The Long Walk to Treatment campaign reached NSW Parliament House today delivering a message to politicians that the war on drugs is lost and we need drug law reform now.
A group of walkers began the campaign trek in Dubbo on October 19. Over 100 walkers participated in the relay-style walk, carrying the letter 500,000 steps over 15 days.
The 500,000 steps represents the travel distance it would be for a person in regional New South Wales to reach drug treatment.
On the steps of St Stephens Uniting Church, the Director of the Uniting Medically Supervised Injecting Centre (MSIC) Dr Marianne Jauncey and Uniting Church member, Marion McConnell were just some of the speakers on the day to renew calls to treat drug policy as a health issue and not a criminal one.
Marion McConnell lost her son to a drug overdose and for the last 26 years she has been a drug law reform advocate. Her voice was particularly poignant in the Uniting Church NSW and ACT Synod decision to pass the 2016 resolution that prioritizes harm reduction treatment and decriminalizes the possession and use of small amounts of illicit drugs.
The crowd also heard from former client of MSIC, Liz Gal. Liz shared that she is now nine years in recovery as she explained that she is proof that treatment works.
Former clients of MSIC — Josh and Taz — delivered the letter to parliament on its last leg up Macquarie Street to the Moderator of the Synod of NSW and ACT Rev. Simon Hansford.
Rev. Hansford, read the letter he signed on behalf of the Uniting Church and Uniting, before handing it to the politicians Shayne Mallard MLC, Jo Haylen MCA, Kate Faehrmann MLA and Alex Greenwich MLC (pictured above from left to right).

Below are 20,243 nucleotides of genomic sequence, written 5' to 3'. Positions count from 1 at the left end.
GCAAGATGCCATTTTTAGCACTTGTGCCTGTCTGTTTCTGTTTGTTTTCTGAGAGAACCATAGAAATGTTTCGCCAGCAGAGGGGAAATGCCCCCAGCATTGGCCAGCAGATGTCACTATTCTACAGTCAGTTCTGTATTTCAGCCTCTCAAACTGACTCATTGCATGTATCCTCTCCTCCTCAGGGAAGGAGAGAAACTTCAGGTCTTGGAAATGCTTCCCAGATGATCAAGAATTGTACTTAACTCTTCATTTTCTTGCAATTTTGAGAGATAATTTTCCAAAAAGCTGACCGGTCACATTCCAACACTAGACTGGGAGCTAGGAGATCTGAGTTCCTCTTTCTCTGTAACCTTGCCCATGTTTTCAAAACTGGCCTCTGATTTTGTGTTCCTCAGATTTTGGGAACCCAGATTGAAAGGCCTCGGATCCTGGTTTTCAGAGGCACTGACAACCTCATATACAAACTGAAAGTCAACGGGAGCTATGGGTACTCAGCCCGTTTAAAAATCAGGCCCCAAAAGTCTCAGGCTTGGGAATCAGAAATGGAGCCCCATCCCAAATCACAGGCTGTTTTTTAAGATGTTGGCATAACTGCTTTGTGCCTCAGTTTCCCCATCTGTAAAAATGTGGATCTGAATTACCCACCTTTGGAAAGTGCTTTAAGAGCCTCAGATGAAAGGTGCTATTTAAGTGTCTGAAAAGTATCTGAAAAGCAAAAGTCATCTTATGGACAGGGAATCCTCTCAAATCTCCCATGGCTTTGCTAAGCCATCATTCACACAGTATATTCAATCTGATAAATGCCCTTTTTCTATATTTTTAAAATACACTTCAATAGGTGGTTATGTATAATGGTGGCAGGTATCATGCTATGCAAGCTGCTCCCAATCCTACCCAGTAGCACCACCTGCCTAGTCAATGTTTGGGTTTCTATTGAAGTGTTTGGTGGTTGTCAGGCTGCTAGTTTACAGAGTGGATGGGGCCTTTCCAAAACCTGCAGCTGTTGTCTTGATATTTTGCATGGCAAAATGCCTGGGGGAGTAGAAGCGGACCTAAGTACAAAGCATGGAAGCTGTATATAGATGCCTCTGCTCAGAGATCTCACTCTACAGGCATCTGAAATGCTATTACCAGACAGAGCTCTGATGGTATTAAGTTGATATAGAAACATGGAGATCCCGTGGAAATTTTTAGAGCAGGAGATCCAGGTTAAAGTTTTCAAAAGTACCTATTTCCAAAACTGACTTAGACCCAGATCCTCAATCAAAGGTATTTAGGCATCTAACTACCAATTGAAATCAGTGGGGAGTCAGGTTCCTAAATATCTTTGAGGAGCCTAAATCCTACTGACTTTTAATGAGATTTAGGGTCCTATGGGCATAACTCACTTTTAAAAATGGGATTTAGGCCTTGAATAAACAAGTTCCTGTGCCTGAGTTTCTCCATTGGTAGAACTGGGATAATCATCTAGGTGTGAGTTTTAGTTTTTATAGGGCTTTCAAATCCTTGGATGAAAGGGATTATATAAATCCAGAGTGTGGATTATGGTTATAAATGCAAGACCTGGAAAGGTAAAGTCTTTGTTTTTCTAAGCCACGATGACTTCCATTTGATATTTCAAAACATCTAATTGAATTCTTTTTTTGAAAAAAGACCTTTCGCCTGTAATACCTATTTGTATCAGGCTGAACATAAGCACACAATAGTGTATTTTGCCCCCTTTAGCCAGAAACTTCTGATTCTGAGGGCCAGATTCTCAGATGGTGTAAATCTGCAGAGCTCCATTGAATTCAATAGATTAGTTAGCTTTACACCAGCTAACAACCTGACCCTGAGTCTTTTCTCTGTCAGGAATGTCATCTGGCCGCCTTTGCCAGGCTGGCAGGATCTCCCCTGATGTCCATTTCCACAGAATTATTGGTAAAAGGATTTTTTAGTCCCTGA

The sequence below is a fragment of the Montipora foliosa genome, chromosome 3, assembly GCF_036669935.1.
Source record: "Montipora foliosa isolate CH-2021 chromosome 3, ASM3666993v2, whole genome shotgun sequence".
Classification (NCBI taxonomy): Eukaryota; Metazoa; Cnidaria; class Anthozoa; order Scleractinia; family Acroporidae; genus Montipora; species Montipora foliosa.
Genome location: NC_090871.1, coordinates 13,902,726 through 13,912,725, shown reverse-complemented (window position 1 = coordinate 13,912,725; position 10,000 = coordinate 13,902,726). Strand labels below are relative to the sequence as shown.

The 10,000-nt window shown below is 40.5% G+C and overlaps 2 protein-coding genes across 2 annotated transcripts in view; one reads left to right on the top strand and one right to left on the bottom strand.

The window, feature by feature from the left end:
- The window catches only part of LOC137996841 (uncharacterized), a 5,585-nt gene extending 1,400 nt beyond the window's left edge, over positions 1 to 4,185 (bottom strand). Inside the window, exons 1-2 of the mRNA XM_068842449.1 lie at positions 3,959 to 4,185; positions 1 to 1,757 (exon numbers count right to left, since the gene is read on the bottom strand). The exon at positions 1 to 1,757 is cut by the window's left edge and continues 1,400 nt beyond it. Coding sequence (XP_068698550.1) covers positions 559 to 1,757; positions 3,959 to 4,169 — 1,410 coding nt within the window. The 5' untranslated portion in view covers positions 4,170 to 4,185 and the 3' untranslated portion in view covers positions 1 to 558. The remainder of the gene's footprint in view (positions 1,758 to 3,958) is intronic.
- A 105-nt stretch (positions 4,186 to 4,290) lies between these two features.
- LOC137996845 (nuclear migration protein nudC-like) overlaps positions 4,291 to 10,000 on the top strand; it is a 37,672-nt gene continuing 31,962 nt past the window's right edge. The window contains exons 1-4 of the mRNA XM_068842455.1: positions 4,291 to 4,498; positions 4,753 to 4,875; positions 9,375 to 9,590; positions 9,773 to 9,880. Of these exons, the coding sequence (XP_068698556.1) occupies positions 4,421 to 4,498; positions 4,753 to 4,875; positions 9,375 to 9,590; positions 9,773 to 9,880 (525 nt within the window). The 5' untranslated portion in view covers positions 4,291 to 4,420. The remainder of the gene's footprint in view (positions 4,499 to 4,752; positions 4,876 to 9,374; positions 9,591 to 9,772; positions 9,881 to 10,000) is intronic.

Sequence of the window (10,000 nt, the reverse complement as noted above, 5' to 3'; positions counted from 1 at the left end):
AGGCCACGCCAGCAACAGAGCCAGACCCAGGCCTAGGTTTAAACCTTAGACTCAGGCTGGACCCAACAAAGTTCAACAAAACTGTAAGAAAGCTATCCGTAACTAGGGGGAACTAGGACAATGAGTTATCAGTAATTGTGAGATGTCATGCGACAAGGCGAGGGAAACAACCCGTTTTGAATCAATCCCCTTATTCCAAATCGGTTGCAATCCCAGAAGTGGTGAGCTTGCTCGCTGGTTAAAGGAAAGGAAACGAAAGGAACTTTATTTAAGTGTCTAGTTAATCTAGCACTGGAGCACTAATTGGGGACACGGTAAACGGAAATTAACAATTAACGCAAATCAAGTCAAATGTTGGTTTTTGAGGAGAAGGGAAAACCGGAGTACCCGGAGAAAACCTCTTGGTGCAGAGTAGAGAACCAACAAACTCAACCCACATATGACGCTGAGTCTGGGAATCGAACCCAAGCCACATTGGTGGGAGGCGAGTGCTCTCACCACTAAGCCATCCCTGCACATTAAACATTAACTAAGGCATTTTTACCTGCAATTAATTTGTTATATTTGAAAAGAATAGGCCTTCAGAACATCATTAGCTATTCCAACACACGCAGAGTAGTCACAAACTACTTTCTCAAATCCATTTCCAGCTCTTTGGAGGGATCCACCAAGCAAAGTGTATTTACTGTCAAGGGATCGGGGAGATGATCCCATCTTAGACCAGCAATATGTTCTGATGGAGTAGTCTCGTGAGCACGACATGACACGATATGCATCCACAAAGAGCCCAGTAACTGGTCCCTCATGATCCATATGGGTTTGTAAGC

“It is a long way from Dubbo to Sydney. We should know as a partnership of 57 legal, health, community and church groups and our supporters we have just walked every step of the 400km journey.
“We undertook the Long Walk to Treatment to highlight the plight of women with children in many rural areas of NSW who do not have easy access to alcohol and drug treatment services.
“Every year more than 200,000 Australians are unable to access Alcohol and Other Drug (AOD) treatment. Tragically, drug-induced deaths in Australia have now hit their highest in 20 years.
“Fair Treatment is a campaign seeking to create a world where no one dies or is harmed from drug use and people are not penalised for being unwell. It aims to reform drug policy based on facts and not fear, treating drug dependency as a health issue rather than a criminal one.”
The letter ended with a call to government to work collaboratively on this crippling social problem, “We want to work constructively and positively with all political leaders in NSW to ensure we can find a better a solution to drugs and addiction in this state. Together we can create a system that provides fair treatment to all those in need.”
Alex Greenwich, member of the New South Wales Legislative Assembly seat of Sydney since the 2012 responded with a renewed commitment to making the issue a priority.
“You do have friends across the road and we are working hard to ensure that those numbers increase in this parliament and the next parliament so that we can see fair treatment for everybody across New South Wales and strong shift to an evidence based, harm minimisation approach,” said Mr Greenwich.
Over 6,000 people have signed a petition supporting the Fair Treatment campaign. You can also draw the line on drug policy and support Long Walk to Treatment here.
The Uniting Church NSW and ACT Synod and Uniting, have spearheaded this campaign which is backed by more than 60 organisations, including the Law Society of NSW, the NSW Bar Association, and the NSW branch of the Health Services Union.